Is enough being done to support an ageing Europe?Posted: October 1, 2012
Today we celebrate Older People’s Day across Europe, as it is also the European Year of Active Ageing and Solidarity between Generations (EY2012) it is the chance to raise awareness of the issues, challenges and barriers facing the older generation.
Picture of an ageing Europe
It has been well researched that the population of Europe is an ageing one, and people of 60, 70, 80 or above still make a valuable contribution to our local, regional and national communities. There are more people in the UK that are of a pensionable age than there are at school, across Europe life expectancy is rising while the number of people being born is decreasing. Initiatives such as the EY2012 and Older Peoples day are helping to raise awareness of our older generation and how the generations can work together for the benefit of all.
I can take, for example, my own parents who have both recently turned 60, both are still active and still in work but if they suddenly faced unemployment, how easy would it be for them to remain active citizens? Well, I know from the funding we provide as the National Agency that they could be involved as Senior Volunteers through Grundtvig funding. If they wanted to return to employment the default retirement age is being phased out in the UK so would mean that they could continue to work as long as they were fit and healthy, they would also be protected against age discrimination through the Equality Act.
A recent report suggests that middle age starts at 55: http://www.bbc.co.uk/news/education-19622330 While not only being pleased that they were only middle aged my parents were also aware of the differences of them at 60 compared to their parents, suggesting that we are younger at heart compared to previous generations. However is this change in mind-set common across Europe and is it addressed fully enough through the initiatives mentioned previously?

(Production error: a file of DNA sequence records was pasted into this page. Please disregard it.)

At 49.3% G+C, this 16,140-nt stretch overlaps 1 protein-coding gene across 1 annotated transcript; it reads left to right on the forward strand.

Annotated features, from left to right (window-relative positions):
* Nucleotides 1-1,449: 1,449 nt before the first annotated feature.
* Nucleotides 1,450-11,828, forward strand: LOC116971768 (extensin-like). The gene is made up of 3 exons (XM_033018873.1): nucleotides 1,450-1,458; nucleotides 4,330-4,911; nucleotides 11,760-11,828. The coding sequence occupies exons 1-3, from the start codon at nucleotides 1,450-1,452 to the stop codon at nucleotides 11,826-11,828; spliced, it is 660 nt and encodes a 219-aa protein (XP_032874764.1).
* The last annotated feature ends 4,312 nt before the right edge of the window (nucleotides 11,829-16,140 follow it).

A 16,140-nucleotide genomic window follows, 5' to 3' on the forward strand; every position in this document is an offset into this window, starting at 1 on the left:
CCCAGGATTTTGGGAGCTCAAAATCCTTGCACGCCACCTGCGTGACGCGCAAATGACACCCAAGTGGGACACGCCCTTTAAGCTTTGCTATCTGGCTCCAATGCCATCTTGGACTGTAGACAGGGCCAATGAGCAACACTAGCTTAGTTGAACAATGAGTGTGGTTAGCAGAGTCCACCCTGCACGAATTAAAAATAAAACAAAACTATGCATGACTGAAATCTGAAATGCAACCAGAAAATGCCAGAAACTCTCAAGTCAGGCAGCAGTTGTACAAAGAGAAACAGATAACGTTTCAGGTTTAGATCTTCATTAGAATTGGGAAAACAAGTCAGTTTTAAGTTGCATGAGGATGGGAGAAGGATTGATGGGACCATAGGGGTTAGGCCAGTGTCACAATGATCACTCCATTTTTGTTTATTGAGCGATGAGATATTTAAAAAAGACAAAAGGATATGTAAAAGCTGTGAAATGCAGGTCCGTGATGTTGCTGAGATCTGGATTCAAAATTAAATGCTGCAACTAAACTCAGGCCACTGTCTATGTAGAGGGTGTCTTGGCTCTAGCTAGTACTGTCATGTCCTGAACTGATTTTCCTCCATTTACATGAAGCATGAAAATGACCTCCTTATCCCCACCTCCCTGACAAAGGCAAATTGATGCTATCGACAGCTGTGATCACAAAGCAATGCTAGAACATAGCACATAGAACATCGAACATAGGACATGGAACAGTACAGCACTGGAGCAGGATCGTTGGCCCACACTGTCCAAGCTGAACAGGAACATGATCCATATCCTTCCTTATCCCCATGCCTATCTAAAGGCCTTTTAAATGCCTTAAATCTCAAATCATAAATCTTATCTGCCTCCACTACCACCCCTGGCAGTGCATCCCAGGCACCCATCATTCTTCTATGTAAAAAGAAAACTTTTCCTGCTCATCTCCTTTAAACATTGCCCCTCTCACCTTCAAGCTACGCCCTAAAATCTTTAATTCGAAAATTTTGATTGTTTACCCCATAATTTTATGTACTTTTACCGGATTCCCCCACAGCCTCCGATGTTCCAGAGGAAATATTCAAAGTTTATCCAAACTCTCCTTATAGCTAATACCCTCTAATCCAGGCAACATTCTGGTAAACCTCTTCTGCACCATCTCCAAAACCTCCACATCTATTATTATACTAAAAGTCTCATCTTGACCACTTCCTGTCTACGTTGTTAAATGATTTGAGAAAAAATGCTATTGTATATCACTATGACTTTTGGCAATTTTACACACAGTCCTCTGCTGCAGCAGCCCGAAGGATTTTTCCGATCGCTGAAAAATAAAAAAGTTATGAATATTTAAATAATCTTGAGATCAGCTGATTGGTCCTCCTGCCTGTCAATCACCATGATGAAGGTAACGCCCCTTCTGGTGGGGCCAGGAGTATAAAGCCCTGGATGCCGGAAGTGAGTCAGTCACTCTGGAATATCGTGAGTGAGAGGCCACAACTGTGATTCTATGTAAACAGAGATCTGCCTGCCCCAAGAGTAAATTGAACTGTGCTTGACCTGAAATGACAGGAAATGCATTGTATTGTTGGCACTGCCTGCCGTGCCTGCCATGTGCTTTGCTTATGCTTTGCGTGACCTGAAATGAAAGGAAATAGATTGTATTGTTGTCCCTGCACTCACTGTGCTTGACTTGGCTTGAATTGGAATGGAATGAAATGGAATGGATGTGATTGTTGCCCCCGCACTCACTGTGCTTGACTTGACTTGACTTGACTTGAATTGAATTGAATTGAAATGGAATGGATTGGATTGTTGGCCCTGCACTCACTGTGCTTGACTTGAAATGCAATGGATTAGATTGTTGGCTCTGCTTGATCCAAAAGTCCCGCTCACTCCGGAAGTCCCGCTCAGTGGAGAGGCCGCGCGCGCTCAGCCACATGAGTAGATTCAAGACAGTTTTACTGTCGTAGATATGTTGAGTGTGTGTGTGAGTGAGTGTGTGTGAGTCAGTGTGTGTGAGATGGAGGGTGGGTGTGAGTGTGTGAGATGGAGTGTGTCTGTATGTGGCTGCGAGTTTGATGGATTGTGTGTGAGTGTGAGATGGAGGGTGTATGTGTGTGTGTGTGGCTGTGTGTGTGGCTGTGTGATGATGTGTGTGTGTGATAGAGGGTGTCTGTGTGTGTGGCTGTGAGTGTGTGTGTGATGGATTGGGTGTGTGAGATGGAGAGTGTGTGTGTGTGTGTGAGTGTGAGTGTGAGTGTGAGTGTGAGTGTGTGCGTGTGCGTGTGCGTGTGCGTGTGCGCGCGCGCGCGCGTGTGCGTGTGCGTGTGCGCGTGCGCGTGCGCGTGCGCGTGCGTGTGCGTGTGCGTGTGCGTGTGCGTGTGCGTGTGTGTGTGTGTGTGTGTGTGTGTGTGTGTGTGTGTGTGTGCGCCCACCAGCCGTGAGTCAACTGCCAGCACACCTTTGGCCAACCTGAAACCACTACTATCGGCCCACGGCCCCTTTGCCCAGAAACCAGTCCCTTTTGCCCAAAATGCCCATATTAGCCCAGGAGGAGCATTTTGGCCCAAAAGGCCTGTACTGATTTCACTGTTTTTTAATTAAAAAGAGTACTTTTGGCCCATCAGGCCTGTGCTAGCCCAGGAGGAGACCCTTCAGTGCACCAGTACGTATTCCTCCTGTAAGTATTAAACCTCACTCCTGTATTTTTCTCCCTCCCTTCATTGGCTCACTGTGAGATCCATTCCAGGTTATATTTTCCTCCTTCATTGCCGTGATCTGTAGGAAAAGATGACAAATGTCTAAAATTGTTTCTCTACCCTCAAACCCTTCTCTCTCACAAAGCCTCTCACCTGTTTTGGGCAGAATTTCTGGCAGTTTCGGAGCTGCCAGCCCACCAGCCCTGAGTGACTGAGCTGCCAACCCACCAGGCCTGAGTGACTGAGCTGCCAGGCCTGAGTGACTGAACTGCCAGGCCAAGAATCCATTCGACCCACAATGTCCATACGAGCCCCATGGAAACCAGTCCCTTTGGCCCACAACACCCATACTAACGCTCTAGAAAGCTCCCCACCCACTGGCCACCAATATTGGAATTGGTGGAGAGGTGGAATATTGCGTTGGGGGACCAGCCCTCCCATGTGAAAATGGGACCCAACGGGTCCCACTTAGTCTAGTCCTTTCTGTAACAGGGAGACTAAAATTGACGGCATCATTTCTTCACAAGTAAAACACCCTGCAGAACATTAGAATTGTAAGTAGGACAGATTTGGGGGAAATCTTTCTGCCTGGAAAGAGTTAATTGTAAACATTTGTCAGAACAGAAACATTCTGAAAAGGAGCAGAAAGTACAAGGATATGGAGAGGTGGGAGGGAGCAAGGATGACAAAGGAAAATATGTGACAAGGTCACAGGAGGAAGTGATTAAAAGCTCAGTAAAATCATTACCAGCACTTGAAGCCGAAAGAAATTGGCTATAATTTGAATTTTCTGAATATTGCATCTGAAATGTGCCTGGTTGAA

Is awareness raising and the change in mind-set enough? Do the policy developments at a UK and European level go far enough in tackling the issue of an ageing population? The Lifelong Learning Programme plays its part in providing funding for people of any age, the proposed move for all education sectors to have the same focus for the next generation of funding is also a positive and welcome move forward as is the renewed European Agenda for Adult Learning. But could more be done to support people of any age?
We would be interested in knowing your thoughts on active ageing. What are you doing to support older learners? Do you think the UK and Europe could do more to support this demographic? We will then feed your comments into our Thematic Networking Group 4 who work with policy-makers and who focus on under-represented groups and how the Lifelong Learning Programme, and the future programme, can become, and remain, accessible to all.